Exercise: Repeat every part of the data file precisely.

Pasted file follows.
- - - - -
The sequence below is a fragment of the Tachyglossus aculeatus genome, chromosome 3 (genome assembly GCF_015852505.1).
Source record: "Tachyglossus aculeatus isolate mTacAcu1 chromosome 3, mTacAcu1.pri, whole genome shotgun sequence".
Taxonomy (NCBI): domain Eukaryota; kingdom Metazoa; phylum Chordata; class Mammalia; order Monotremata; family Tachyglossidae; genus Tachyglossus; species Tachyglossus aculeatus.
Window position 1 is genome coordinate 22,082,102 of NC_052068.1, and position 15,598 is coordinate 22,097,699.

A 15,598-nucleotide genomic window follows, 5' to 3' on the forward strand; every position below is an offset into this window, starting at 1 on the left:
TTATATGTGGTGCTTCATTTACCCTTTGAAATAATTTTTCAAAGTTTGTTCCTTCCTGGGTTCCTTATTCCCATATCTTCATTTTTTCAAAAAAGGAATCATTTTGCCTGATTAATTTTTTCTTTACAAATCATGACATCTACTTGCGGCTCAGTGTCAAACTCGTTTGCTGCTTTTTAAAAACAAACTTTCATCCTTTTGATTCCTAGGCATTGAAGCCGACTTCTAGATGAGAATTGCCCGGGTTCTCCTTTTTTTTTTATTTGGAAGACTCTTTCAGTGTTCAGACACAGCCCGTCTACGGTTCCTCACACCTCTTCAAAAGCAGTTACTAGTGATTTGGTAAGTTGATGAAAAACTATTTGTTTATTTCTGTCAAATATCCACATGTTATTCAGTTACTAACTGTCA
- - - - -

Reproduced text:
The sequence below is a fragment of the Tachyglossus aculeatus genome, chromosome 3 (genome assembly GCF_015852505.1).
Source record: "Tachyglossus aculeatus isolate mTacAcu1 chromosome 3, mTacAcu1.pri, whole genome shotgun sequence".
Taxonomy (NCBI): domain Eukaryota; kingdom Metazoa; phylum Chordata; class Mammalia; order Monotremata; family Tachyglossidae; genus Tachyglossus; species Tachyglossus aculeatus.
Window position 1 is genome coordinate 22,082,102 of NC_052068.1, and position 15,598 is coordinate 22,097,699.

A 15,598-nucleotide genomic window follows, 5' to 3' on the forward strand; every position below is an offset into this window, starting at 1 on the left:
TTATATGTGGTGCTTCATTTACCCTTTGAAATAATTTTTCAAAGTTTGTTCCTTCCTGGGTTCCTTATTCCCATATCTTCATTTTTTCAAAAAAGGAATCATTTTGCCTGATTAATTTTTTCTTTACAAATCATGACATCTACTTGCGGCTCAGTGTCAAACTCGTTTGCTGCTTTTTAAAAACAAACTTTCATCCTTTTGATTCCTAGGCATTGAAGCCGACTTCTAGATGAGAATTGCCCGGGTTCTCCTTTTTTTTTTATTTGGAAGACTCTTTCAGTGTTCAGACACAGCCCGTCTACGGTTCCTCACACCTCTTCAAAAGCAGTTACTAGTGATTTGGTAAGTTGATGAAAAACTATTTGTTTATTTCTGTCAAATATCCACATGTTATTCAGTTACTAACTGTCA